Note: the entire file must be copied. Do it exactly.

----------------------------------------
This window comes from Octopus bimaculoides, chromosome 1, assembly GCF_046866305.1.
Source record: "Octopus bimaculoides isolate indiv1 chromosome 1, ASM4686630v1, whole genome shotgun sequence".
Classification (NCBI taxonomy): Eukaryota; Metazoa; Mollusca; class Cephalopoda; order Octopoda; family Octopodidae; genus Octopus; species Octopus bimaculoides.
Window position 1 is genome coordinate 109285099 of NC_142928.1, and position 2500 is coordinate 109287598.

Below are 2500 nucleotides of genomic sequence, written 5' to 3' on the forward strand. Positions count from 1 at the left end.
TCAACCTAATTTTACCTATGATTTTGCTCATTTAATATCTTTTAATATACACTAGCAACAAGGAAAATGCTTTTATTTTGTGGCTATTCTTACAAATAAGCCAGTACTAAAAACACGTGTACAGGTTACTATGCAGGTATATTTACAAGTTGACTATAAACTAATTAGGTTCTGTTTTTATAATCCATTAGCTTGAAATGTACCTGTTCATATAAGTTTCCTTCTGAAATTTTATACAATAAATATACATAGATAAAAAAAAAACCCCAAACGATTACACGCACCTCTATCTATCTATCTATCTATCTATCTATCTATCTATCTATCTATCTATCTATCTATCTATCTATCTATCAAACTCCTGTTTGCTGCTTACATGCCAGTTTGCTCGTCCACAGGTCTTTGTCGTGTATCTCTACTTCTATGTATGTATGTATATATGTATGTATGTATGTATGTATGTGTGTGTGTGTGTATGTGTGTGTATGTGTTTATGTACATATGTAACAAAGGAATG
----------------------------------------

This window comes from Octopus bimaculoides, chromosome 1, assembly GCF_046866305.1.
Source record: "Octopus bimaculoides isolate indiv1 chromosome 1, ASM4686630v1, whole genome shotgun sequence".
Classification (NCBI taxonomy): Eukaryota; Metazoa; Mollusca; class Cephalopoda; order Octopoda; family Octopodidae; genus Octopus; species Octopus bimaculoides.
Window position 1 is genome coordinate 109285099 of NC_142928.1, and position 2500 is coordinate 109287598.

Below are 2500 nucleotides of genomic sequence, written 5' to 3' on the forward strand. Positions count from 1 at the left end.
TCAACCTAATTTTACCTATGATTTTGCTCATTTAATATCTTTTAATATACACTAGCAACAAGGAAAATGCTTTTATTTTGTGGCTATTCTTACAAATAAGCCAGTACTAAAAACACGTGTACAGGTTACTATGCAGGTATATTTACAAGTTGACTATAAACTAATTAGGTTCTGTTTTTATAATCCATTAGCTTGAAATGTACCTGTTCATATAAGTTTCCTTCTGAAATTTTATACAATAAATATACATAGATAAAAAAAAAACCCCAAACGATTACACGCACCTCTATCTATCTATCTATCTATCTATCTATCTATCTATCTATCTATCTATCTATCTATCTATCTATCTATCAAACTCCTGTTTGCTGCTTACATGCCAGTTTGCTCGTCCACAGGTCTTTGTCGTGTATCTCTACTTCTATGTATGTATGTATATATGTATGTATGTATGTATGTATGTGTGTGTGTGTGTATGTGTGTGTATGTGTTTATGTACATATGTAACAAAGGAATG